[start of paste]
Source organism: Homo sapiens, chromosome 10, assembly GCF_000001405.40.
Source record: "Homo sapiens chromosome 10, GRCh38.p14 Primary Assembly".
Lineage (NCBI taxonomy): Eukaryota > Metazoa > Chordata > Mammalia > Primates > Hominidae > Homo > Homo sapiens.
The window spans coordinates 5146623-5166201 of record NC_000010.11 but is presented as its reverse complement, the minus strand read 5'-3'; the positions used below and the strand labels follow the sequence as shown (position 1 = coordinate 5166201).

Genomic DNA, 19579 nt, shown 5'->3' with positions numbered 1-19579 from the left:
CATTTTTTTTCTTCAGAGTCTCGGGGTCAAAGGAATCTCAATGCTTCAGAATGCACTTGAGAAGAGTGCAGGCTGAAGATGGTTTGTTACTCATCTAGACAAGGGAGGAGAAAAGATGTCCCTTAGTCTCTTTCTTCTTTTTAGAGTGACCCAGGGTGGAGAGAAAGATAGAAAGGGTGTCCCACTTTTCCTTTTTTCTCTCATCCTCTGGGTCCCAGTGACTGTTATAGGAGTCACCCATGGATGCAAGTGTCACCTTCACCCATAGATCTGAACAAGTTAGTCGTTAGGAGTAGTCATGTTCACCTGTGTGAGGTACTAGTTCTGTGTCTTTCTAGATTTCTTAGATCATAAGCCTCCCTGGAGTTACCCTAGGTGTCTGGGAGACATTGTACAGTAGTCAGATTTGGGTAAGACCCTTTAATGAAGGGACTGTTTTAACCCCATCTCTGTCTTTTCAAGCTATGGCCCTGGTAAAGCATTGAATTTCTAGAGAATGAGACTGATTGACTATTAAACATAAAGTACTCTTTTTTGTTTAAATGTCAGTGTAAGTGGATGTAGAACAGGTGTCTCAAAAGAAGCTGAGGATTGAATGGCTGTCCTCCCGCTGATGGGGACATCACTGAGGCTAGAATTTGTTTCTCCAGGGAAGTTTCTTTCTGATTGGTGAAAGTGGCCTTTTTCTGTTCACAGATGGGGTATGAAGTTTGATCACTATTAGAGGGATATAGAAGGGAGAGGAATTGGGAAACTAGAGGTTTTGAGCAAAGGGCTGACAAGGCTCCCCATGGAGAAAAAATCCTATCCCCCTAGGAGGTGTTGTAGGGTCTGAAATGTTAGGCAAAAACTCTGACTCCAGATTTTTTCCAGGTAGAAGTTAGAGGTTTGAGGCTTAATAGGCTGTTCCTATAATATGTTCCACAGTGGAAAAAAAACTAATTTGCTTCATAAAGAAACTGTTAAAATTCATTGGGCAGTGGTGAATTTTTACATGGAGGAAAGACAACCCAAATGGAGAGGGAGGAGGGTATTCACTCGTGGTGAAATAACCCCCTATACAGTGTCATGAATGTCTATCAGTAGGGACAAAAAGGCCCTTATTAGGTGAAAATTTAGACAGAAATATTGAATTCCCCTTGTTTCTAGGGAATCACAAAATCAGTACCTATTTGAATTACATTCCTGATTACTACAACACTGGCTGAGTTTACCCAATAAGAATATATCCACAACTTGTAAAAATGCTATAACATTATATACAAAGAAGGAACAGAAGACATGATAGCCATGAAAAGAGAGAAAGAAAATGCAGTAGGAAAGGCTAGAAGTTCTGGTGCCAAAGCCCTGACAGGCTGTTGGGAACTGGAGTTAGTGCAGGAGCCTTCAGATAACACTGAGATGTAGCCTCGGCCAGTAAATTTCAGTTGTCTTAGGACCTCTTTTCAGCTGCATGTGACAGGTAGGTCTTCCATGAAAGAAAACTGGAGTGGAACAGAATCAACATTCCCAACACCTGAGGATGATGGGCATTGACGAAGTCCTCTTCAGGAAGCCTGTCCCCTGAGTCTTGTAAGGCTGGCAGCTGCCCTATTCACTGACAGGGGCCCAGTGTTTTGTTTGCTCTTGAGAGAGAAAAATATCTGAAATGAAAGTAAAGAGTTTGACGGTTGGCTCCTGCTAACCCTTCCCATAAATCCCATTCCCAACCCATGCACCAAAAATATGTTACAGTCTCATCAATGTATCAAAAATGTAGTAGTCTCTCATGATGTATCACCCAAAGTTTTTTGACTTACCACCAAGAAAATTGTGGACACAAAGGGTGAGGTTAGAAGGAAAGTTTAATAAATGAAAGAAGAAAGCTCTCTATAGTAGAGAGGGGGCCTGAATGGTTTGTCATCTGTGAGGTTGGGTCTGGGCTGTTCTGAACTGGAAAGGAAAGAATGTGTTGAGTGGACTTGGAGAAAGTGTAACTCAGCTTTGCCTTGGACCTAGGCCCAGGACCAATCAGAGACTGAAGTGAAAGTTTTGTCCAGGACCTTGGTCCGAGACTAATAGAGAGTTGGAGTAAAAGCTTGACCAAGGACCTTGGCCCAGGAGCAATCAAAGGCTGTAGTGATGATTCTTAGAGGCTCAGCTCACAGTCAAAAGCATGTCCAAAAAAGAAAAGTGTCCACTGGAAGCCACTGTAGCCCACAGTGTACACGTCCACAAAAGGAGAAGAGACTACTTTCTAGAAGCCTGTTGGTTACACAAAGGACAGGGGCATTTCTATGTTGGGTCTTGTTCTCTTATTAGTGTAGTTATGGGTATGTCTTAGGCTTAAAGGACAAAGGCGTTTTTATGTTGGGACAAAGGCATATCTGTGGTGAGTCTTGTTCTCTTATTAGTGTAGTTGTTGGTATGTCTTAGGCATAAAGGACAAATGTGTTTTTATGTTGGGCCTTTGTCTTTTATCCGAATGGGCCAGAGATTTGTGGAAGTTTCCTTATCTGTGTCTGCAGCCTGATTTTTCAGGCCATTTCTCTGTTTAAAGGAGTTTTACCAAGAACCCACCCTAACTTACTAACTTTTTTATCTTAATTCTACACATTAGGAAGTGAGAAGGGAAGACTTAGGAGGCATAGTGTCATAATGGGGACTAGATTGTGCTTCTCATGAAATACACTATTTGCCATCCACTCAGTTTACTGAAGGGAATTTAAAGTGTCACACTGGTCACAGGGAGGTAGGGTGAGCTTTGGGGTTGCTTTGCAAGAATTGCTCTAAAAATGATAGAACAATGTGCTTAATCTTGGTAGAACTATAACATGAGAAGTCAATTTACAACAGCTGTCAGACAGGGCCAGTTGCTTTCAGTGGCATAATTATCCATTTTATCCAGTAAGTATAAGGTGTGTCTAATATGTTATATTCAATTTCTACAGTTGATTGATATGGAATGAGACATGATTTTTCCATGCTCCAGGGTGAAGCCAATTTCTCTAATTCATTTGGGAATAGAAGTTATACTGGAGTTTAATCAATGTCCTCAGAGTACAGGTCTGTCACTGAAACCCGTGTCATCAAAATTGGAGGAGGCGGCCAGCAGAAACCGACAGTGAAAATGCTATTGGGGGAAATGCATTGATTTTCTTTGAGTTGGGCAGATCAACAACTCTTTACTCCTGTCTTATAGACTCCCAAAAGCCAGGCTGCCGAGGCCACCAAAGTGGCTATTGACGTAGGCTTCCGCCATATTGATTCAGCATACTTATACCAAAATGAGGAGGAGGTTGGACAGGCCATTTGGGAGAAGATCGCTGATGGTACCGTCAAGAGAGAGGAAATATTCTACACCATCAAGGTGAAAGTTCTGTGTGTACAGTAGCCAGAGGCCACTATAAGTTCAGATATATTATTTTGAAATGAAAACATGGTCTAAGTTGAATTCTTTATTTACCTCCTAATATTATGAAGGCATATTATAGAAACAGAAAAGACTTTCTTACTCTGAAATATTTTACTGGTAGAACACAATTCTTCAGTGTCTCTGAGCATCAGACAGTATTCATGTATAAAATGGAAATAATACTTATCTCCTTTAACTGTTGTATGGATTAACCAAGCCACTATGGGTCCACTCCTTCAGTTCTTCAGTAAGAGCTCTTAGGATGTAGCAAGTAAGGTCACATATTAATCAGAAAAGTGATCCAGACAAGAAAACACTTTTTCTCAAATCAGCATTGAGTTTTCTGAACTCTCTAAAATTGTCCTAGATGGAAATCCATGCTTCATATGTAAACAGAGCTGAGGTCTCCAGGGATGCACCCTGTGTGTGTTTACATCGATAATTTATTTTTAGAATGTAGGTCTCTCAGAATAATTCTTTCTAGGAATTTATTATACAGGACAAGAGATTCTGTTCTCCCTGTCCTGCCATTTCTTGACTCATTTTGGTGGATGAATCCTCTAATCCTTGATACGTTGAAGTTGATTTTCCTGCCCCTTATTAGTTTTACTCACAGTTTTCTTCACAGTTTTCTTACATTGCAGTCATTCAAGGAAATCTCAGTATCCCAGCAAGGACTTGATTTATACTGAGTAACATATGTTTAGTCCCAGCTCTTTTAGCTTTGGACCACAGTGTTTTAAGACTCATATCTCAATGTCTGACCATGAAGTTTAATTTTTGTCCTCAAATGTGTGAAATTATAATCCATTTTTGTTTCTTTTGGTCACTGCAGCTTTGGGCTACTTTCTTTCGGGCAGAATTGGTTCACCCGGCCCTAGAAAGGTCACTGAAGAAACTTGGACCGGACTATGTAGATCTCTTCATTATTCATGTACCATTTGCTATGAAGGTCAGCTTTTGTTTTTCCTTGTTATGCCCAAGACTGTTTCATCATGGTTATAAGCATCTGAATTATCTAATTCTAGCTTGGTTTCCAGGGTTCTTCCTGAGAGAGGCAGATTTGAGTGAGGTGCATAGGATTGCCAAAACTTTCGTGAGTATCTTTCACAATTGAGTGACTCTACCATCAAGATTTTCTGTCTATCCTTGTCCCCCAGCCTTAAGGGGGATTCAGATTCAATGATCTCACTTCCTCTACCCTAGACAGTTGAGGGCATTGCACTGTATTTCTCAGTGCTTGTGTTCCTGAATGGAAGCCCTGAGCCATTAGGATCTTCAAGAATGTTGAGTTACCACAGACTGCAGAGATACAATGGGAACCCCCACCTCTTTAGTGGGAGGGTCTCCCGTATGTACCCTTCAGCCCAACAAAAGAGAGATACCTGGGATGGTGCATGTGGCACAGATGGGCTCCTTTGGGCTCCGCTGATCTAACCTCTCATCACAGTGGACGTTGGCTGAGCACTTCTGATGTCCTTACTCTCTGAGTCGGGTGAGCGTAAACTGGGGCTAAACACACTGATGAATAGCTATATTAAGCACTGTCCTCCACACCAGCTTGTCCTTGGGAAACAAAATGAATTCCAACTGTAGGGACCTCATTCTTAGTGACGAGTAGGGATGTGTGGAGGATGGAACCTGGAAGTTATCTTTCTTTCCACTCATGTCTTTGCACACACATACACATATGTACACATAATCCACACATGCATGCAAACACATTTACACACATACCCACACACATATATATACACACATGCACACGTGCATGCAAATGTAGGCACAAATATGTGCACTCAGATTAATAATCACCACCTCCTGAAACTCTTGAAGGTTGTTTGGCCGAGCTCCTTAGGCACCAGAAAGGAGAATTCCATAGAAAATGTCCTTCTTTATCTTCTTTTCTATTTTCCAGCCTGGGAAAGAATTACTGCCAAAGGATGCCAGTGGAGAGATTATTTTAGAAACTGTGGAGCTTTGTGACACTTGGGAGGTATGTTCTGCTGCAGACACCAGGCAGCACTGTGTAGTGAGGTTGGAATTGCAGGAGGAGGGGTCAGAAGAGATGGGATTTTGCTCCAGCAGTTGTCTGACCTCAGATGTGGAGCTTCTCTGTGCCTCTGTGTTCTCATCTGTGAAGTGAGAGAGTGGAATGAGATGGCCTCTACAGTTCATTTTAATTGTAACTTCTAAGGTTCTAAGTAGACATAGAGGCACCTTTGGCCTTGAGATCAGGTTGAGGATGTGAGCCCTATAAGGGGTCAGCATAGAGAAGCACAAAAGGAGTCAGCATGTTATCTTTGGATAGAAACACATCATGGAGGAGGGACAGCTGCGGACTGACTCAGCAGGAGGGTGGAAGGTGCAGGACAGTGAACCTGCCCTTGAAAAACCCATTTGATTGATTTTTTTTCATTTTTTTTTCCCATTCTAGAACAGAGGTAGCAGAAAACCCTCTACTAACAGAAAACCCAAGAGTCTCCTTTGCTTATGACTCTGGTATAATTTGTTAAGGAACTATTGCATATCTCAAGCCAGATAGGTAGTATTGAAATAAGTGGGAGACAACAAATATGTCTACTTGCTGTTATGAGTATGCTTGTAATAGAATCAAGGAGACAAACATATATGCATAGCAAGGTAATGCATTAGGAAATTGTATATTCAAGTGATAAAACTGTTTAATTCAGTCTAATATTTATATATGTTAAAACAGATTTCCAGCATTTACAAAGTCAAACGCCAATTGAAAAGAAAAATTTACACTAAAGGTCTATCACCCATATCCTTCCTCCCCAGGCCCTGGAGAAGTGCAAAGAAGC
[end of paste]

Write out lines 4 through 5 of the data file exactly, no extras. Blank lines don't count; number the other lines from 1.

The window spans coordinates 5146623-5166201 of record NC_000010.11 but is presented as its reverse complement, the minus strand read 5'-3'; the positions used below and the strand labels follow the sequence as shown (position 1 = coordinate 5166201).

Genomic DNA, 19579 nt, shown 5'->3' with positions numbered 1-19579 from the left: